Turkey’s lira tumbles to new low ahead of critical central bank decision

Turkey’s lira plunged to a new low as investors braced themselves for the country’s central bank to cut interest rates again on Thursday even as inflation has taken hold across the economy.

The currency, which has lost more than 40 per cent of its value against the dollar since the bank started cutting rates under the orders of President Recep Tayyip Erdogan in September, hit TL15.2 to the US dollar in early London trading.

Erdogan, a staunch opponent of high interest rates, has insisted the central bank repeatedly cut rates even as inflation has soared to an official rate of more than 21 per cent and the Turkish lira has gone into freefall. He has sought to argue that a cheap currency will eventually lead to price stability by boosting exports, investment and employment.

The central bank was on Thursday forecast to reduce interest rates by 1 percentage point to 14 per cent, according to a Reuters poll. The one-week repo rate had been set as high as 19 per cent up until September, when governor Sahap Kavcıoglu began the aggressive cutting cycle. At the beginning of September, the lira traded at about 8 to the dollar.

Economists say the rate reductions at a time of such acute inflation are an unprecedented economic experiment that is likely to result in runaway inflation, further eroding the living standards of a population that is already suffering from rising poverty.

Line chart of Lira per US dollar showing The lira's terrible 2021

“If it were not for the pain and suffering inflicted on 84 million people, this would be a fascinating economics experiment,” said Refet Gurkaynak, a professor of economics at Ankara’s Bilkent University.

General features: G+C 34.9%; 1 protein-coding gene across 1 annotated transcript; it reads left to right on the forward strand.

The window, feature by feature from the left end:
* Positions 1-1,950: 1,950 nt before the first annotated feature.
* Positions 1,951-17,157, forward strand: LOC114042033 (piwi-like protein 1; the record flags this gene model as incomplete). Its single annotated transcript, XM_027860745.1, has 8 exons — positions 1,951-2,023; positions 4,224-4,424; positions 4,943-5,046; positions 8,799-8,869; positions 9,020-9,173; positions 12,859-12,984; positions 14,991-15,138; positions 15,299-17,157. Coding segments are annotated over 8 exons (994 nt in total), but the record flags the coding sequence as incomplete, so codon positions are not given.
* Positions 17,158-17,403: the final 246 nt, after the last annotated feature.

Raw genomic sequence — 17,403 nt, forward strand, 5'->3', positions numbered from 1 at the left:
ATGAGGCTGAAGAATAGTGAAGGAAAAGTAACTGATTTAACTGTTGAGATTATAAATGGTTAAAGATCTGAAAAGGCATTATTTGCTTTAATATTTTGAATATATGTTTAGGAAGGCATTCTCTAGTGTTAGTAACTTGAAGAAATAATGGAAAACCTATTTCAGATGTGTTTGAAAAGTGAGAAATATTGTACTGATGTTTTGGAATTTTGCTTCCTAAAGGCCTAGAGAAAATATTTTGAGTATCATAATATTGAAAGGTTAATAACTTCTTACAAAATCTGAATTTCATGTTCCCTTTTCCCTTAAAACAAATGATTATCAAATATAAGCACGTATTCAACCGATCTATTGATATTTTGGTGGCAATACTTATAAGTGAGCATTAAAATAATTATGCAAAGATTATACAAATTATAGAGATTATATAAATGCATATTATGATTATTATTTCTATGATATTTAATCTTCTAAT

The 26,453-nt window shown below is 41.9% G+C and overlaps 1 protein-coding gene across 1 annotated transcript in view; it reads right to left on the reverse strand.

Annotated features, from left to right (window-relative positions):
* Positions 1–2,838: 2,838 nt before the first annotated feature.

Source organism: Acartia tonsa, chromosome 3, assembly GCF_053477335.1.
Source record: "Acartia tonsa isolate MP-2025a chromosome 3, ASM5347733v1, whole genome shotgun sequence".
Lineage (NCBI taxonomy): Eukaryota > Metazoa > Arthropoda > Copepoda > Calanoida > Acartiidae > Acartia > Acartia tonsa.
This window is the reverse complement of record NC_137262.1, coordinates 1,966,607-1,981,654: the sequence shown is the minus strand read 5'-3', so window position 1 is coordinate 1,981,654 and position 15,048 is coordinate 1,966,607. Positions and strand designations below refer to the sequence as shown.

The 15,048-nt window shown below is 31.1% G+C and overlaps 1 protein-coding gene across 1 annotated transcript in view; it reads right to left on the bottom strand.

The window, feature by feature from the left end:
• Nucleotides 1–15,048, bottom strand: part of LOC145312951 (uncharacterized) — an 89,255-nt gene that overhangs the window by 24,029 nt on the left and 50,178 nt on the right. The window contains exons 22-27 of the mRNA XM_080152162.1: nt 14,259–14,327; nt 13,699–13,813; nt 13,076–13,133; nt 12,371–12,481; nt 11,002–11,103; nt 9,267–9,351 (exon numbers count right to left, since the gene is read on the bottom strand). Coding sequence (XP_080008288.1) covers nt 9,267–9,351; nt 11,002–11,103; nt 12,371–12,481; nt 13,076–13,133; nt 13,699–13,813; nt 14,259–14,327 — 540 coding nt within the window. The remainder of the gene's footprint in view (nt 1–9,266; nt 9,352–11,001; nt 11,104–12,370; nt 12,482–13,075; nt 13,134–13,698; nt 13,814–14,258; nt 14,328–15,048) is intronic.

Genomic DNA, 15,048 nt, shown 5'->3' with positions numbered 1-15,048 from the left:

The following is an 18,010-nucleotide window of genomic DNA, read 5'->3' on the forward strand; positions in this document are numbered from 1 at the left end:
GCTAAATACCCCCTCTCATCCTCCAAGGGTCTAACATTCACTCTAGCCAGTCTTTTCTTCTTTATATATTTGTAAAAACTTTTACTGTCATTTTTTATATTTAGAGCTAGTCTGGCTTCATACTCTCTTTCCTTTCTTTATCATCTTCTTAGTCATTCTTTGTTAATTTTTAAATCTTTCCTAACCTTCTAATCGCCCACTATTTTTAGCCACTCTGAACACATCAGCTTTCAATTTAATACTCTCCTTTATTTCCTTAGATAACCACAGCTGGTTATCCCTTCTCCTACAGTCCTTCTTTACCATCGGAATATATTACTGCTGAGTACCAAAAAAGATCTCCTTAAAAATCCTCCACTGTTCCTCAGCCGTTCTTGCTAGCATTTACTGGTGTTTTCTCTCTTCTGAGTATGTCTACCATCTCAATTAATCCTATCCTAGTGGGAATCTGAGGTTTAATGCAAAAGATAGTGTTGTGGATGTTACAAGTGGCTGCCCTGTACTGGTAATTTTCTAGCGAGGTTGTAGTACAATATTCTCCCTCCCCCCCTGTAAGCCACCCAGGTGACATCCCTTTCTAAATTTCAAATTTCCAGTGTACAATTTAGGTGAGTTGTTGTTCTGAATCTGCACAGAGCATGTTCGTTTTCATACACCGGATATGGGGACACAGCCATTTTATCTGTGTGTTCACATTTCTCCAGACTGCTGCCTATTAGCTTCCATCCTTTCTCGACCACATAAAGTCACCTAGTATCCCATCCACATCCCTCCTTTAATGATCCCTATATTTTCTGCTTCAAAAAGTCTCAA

“It shows that economists actually have a very good understanding of the fundamentals of monetary policy. We knew this would be the result — and it is.”

Erdogan, whose ruling party has suffered an erosion of support in the polls amid the economic turbulence, is expected to announce a huge increase in the minimum wage on Thursday in a bid to offset the impact of the sliding currency on the public. Pro-government media reported that the increase was expected to be about 35 to 40 per cent.

The Turkish president, who earlier this month appointed a new finance minister after the resignation of his former economy chief, announced a further shake-up in the economic team early on Thursday.

He removed Sakir Ercan Gul and Mehmet Hamdi Yildirim, two deputy finance ministers, according to a decree published in the official gazette.

He replaced them with Yunus Elitas, a bureaucrat, and Mahmut Gurcan. Gurcan is a former ruling party official who, like the family of Nureddin Nebati, the new finance minister, also has a textiles business.

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